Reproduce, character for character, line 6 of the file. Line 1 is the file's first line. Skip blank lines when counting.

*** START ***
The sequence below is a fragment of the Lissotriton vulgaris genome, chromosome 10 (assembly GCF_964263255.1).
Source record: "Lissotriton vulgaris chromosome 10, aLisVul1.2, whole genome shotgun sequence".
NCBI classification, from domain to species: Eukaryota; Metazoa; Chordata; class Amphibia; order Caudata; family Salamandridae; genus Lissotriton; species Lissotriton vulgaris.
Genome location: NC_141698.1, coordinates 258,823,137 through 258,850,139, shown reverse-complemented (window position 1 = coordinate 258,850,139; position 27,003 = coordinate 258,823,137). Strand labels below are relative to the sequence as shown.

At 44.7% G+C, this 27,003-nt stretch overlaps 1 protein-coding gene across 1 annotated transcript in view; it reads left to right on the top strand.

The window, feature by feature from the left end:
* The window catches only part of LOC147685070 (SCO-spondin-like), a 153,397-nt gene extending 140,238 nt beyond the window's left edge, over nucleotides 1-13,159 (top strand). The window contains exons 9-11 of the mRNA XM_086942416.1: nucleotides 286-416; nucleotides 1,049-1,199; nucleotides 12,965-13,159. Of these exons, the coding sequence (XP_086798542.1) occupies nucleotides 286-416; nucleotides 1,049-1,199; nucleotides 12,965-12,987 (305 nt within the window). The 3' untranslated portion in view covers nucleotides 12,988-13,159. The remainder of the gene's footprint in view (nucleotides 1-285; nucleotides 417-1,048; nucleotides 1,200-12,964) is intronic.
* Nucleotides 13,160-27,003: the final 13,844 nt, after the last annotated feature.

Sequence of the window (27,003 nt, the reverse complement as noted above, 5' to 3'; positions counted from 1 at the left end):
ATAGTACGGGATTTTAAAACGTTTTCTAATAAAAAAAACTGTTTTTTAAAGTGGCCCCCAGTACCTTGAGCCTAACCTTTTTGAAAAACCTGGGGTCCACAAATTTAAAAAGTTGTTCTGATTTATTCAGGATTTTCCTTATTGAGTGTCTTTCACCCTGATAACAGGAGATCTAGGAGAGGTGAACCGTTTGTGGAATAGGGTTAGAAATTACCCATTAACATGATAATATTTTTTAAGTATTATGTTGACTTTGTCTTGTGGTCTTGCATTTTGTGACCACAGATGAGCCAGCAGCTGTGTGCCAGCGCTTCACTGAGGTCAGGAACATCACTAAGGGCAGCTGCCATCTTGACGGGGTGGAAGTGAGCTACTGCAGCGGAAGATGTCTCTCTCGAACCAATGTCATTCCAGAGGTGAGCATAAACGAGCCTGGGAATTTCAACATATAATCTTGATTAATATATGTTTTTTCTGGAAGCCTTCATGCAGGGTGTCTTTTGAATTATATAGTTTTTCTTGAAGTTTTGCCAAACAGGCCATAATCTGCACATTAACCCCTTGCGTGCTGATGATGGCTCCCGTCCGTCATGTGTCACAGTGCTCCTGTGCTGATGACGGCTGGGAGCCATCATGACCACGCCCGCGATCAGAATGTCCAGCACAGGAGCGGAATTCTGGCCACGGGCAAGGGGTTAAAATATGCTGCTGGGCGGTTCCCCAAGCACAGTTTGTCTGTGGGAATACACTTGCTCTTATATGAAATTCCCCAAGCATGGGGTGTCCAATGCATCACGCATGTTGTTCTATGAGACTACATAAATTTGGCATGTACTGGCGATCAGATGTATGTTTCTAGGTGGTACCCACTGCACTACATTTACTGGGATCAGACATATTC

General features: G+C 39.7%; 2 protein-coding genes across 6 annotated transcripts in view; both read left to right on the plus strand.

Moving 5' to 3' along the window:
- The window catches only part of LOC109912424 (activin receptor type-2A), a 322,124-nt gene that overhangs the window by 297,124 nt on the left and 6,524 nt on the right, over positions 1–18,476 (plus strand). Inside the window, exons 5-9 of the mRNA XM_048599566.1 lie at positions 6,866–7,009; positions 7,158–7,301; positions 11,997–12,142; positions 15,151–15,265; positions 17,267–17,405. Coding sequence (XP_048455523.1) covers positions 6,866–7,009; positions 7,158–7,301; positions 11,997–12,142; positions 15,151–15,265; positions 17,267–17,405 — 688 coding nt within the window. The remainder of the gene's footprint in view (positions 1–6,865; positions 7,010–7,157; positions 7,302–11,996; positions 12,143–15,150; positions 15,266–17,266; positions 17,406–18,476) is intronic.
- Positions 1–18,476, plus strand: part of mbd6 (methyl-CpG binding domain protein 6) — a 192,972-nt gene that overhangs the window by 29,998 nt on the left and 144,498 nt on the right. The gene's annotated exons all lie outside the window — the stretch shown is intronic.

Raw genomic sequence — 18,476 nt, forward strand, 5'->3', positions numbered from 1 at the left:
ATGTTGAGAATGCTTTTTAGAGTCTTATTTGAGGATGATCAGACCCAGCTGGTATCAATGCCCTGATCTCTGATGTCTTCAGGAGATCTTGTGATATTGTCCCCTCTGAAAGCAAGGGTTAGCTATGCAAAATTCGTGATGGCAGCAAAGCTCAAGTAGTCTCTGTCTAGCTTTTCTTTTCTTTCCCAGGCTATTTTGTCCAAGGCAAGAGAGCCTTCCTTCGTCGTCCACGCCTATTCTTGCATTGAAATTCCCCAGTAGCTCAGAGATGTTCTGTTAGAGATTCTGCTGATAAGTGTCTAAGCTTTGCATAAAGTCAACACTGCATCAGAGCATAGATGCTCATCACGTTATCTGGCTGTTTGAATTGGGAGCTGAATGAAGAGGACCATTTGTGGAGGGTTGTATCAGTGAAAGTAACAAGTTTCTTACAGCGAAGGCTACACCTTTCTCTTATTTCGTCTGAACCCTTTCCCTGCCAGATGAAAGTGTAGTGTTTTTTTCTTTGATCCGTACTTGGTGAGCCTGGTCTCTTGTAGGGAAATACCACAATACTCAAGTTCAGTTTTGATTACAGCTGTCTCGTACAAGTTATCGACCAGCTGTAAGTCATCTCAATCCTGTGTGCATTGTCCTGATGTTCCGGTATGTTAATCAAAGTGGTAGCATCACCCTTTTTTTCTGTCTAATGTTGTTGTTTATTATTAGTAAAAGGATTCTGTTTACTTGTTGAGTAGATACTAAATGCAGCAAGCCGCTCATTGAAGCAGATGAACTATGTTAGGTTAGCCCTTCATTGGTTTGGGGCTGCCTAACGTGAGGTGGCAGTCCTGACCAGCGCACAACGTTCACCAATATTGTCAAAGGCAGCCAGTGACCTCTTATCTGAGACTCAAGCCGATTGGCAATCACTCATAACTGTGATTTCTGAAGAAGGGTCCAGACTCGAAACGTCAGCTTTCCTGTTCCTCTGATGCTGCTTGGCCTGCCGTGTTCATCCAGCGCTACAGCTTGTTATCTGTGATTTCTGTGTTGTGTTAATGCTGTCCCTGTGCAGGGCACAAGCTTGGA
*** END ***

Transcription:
The window, feature by feature from the left end: